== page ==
% su -
Password:
# setenv DISPLAY :0.0
# konqueror &
# exit
% exit

But as I mentioned before, that's not what average Linux users are doing. Many advanced Linux users will agree that the example I gave looks quite strange. But please, check KDE's abilities and use the recommended means.

that is also as annoying as UAC to install programs from Terminal in modern distros...


Then stop trying to install applications using the terminal window and use the recommended tools. Yes, it is that easy.

Reply Score: 6

gustl Member since:
2006-01-19

User friendly linux distros like Suse, Fedora, *buntu and many others do indeed disable root logins, mostly because many converts who come from the Windows world think that in order to have a well working system, one simply NEEDS to log in as root.

Debian, for example allows root login into KDE.

But administrating these first mentioned userfriendly distros is not the same as UAC in Windows.

With Mandriva for example you have a very god system management application, when you start it as a user, you get asked the password ONCE, and then can create/modify partitions, install/uninstall software, set up a http/ftp/smb/ssh server and many other stuff. It is not even remotely as annoying as UAC seems to be.

Reply Score: 3

WereCatf Member since:
2006-02-15

So called user friendly linux distros(eg u**) have disabled root logins. Fine. It improves security. Then I enter sudo or su in "Terminal Window" and then install software from terminal???? This is completely opposite of user friendly gui based linux.

I just have to wonder what distro have you been using :O The distro I use (Mandriva) does have this thing to install and/or remove software, and it is fully GUI based. I CAN drop to terminal and install apps from there if I wish but this far I haven't done so at all.

Reply Score: 3

Tobias?
by maydaytx on Sat 12th Apr 2008 16:08 UTC
maydaytx
Member since:
2006-04-17

David Cross? I didn't know he worked for Microsoft!

http://en.wikipedia.org/wiki/David_Cross

Reply Score: 1

RE: Tobias?
by ssa2204 on Sat 12th Apr 2008 18:42 UTC in reply to "Tobias?"
ssa2204 Member since:
2006-04-22

David Cross? I didn't know he worked for Microsoft!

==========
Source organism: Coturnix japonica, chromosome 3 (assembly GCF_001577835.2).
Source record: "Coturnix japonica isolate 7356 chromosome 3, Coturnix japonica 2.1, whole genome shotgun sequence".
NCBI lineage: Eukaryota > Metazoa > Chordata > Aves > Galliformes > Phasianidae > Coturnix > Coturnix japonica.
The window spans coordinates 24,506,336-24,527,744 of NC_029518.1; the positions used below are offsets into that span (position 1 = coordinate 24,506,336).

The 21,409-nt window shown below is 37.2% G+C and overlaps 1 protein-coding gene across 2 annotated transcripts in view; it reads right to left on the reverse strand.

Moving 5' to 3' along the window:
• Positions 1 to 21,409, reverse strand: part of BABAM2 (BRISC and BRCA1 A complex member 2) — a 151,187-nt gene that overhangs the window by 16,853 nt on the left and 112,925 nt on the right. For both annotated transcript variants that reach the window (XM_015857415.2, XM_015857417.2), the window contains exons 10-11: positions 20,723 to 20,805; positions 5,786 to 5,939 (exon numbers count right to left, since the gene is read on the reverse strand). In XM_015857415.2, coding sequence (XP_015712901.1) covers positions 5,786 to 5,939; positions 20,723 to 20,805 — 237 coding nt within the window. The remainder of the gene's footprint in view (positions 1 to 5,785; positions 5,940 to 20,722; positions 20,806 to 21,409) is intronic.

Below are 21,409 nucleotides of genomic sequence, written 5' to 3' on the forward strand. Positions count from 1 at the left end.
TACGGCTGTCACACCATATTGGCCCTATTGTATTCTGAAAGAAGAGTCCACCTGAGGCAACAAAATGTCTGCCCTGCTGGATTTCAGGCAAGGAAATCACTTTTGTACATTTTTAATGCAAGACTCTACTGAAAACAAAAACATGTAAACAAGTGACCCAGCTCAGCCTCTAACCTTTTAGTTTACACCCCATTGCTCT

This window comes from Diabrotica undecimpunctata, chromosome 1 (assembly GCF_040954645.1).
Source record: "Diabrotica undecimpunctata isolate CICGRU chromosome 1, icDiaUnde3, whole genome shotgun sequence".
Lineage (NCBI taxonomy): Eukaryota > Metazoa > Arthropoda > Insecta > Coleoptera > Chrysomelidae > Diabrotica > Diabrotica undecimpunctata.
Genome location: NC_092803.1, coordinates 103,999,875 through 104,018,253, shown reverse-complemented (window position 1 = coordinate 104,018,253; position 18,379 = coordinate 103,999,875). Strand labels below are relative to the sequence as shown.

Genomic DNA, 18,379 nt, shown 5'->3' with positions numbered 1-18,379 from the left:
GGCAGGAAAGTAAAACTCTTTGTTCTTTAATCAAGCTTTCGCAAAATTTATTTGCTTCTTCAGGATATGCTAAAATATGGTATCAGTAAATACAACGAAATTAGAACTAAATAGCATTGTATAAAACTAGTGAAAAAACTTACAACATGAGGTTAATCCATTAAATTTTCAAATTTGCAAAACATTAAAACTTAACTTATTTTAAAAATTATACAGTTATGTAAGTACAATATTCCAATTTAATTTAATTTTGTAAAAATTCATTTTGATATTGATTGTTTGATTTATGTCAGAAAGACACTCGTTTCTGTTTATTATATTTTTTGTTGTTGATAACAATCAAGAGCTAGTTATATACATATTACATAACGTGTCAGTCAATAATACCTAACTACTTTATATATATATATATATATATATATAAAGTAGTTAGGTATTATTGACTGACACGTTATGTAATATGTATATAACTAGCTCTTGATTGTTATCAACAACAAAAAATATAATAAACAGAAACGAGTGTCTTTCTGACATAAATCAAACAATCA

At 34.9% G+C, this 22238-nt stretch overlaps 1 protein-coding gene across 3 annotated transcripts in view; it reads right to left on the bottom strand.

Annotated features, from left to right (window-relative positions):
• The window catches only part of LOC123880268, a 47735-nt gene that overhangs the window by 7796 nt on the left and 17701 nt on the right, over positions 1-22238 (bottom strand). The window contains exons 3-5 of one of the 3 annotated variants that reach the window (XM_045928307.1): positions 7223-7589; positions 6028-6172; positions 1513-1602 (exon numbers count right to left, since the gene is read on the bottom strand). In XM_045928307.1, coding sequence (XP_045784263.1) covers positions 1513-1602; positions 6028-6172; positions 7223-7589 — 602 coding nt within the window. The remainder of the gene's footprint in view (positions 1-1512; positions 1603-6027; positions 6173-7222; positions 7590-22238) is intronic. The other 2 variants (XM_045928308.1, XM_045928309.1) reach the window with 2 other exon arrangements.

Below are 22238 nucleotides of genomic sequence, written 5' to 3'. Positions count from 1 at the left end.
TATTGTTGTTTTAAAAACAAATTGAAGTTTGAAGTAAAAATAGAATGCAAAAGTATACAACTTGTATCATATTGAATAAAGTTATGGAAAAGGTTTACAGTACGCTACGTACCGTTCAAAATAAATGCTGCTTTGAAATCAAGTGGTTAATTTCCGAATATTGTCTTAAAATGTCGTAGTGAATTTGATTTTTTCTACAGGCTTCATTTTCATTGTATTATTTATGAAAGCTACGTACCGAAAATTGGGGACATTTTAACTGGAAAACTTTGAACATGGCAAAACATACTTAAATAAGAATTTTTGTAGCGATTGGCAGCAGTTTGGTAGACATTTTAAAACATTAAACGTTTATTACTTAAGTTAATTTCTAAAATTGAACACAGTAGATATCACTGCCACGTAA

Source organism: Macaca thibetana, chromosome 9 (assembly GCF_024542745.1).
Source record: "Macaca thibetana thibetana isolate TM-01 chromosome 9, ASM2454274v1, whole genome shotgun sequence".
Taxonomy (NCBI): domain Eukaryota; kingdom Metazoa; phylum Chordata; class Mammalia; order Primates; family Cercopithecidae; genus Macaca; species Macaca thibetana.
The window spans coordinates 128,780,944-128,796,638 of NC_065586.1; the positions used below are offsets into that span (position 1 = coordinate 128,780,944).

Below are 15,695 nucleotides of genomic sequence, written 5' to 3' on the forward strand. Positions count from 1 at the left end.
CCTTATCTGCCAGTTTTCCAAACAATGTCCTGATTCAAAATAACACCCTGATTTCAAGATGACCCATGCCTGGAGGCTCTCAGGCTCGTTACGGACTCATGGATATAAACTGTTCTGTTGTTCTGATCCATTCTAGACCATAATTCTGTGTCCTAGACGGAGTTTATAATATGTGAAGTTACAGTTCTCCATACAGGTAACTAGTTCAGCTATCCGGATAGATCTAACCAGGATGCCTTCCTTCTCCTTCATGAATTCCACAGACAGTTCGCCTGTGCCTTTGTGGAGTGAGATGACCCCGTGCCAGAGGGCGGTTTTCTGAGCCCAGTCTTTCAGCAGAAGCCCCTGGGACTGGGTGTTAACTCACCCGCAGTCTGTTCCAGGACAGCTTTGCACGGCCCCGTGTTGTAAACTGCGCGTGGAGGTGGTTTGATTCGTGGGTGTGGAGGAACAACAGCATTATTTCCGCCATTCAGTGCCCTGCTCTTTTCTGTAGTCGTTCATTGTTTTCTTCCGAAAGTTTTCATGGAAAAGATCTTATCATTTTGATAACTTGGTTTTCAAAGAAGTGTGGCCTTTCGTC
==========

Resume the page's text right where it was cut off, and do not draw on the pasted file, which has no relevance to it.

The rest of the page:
http://en.wikipedia.org/wiki/David_Cross


Lol..he had one of the funniest stand up acts I have ever seen, a clip here - http://youtube.com/watch?v=jrvtHYCP-LM

Best thing about it, this is an actual book you can get. So with that, I hope you all have a good pu*** day

Reply Score: 2

Legacy problem.
by siki_miki on Sat 12th Apr 2008 16:27 UTC
siki_miki
Member since:
2006-01-17

I don't really envy Microsoft on the administrator_vs_unpriviledged_user issue. They had been pushing systems running by default with administrator priviledges for decades and with Vista they funally realized it's thing of a past.

Unfortunately, dozens of apps were using stuff they shouldn't so they designed UAC to force vendors to cooperate, while still mantainig backwars compatibility. Unfortunately it was to be carried otu by user, which of course started to complain (and also damage the reputation of a whole OS).

But at least it was step into the right direction, it's still better to ask the user than to allow a program to mess with the system by default.

Unix was at least built with the priviledge isolation from the beginning, so apps were never designed to have root level access to the system. Howevers problems turned out, and are still happening with SELinux, where various root-priviledge programs are/were not fully adjusted to limitations (or selinux policies were not accurate). Btw. UAC-style interface for Linux exists, it's PolicyKit.

Reply Score: 3

wannabe geek
Member since:
2006-09-27

The Bitfrost security model from the OLPC does not need any kind of passwords. Instead, it is assumed that the person with physical access to the laptop is its owner (other measures are taken against robbery) and the system makes sure that malware can't forge physical access. And the fact that you are running a program does *not* mean is has the same rights as you have as a user, in this system.

http://cups.cs.cmu.edu/soups/2007/proceedings/p132_krstic.pdf

Reply Score: 4

v LOL
by linuxdude on Sat 12th Apr 2008 18:03 UTC
RE: LOL
by Frobozz on Sun 13th Apr 2008 01:02 UTC in reply to "LOL"
Frobozz Member since:
2005-12-04

I have wasted a lot of my productive time of my life fixing windows (virus, spyware, annoying updates) and getting it to just work.

Fixing it for yourself or others? Because for my own systems (those that still have Windows as opposed to Linux or OS X), I just install the free version of Grisoft's antivirus package and Spybot. I find that with those two running the only virus I get is if I do something stupid (like the time I got Netsky from an email attachment I knew was infected but wanted to test my setup).

As for repairing other systems for people, strangely I find that a number of people in the area are well versed in how to protect their system. Its gotten to the point I haven't repaired a system overtaken with viruses in over a year or so. And most of those users have Windows XP without UAC.

Reply Score: 1

Well, They succeeded then
by alban on Sat 12th Apr 2008 19:18 UTC